The Keta Municipal Health Directorate in the Volta Region has directed residents to kill all stray dogs in the community so they do not infect other dogs with rabies.
The warning is a move to curb a possible spread of rabies after the Keta Municipal Hospital recorded five cases of dog bites on Monday and Tuesday.
A statement by the Municipal Health Director, Perfect Titiati, on Wednesday, said the directive forms part of surveillance requirements to formally notify all stakeholders to be on alert to prevent the burden of rabies in the human population.
“Even though it has not been confirmed that the dog is infected with rabies, the nature of the bites is highly suggestive.
“The victims are all children between the ages of one year to eight years and the bites occurred at the upper part of the body towards the heart and brain,” she said.
Rabies is a disease transmitted to humans from domestic animals like dogs that are caused by a virus and is spread to people with infected saliva through bites and scratches.
In unvaccinated humans, rabies is almost always fatal if post-exposure prophylaxis is not administered before the onset of severe symptoms.
The rabies virus infects the central nervous system causing disease in the brain and eventually death.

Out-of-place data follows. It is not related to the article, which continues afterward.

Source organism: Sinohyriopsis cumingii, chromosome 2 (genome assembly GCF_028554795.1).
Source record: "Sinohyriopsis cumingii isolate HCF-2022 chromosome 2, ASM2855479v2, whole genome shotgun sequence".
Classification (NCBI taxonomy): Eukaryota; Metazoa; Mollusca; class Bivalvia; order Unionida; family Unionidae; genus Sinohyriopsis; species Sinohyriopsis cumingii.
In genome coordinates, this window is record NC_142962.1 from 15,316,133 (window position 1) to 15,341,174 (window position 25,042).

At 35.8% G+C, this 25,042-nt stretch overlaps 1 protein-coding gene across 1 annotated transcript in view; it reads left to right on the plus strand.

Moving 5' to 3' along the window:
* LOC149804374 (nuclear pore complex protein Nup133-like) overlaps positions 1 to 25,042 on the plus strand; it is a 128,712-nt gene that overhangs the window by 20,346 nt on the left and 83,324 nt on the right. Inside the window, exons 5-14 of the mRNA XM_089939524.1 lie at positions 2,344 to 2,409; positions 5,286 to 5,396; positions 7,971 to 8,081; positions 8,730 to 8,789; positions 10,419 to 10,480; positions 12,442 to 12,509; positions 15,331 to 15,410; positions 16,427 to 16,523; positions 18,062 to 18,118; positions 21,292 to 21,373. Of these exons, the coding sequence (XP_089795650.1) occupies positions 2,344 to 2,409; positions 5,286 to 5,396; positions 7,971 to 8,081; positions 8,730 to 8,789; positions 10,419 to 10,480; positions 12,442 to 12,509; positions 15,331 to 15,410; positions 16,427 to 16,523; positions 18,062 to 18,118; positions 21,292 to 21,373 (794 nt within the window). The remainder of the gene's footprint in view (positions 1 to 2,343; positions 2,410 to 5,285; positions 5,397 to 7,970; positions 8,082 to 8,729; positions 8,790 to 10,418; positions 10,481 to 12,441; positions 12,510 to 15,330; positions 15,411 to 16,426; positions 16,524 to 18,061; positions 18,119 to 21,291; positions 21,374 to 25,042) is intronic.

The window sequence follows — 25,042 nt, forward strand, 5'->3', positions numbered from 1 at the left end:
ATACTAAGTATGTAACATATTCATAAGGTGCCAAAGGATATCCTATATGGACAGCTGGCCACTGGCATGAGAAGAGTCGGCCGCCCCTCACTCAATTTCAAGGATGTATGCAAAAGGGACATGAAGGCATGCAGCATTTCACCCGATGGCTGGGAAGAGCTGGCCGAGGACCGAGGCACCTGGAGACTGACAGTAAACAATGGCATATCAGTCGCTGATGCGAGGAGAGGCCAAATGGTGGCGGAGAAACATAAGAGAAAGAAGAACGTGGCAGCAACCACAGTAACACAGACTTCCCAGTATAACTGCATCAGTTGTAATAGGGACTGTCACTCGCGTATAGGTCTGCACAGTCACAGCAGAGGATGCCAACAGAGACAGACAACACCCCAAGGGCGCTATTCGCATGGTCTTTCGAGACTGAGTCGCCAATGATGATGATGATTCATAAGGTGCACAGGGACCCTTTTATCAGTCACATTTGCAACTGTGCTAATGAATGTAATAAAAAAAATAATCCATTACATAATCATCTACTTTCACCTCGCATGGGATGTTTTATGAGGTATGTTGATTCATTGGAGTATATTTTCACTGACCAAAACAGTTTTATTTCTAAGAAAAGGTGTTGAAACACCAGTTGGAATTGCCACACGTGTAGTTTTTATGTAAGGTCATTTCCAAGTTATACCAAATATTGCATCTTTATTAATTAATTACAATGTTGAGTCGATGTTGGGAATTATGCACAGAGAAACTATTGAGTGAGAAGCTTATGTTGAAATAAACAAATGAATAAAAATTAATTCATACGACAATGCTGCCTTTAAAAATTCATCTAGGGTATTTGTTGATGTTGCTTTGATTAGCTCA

“Specifically we entreat all stakeholders particularly Health Facility Staff, local media and the Public Health Emergency Committee Members to: Promote public awareness on dog bites and rabies case (i.e a person with headache, neck pain, nausea, fever, fear of water, anxiety, agitation, abnormal sensations or pain at wound site with close contact of infected saliva through bites & scratches),” according a statement by the health directorate.
It further directs that residents should respond promptly and appropriately to cases and outbreaks of dog bites.
Dog owners have been advised to vaccinate their dogs and cats to prevent outbreaks while the residents have also been urged to identify high-risk areas in the municipality and report to the appropriate authorities.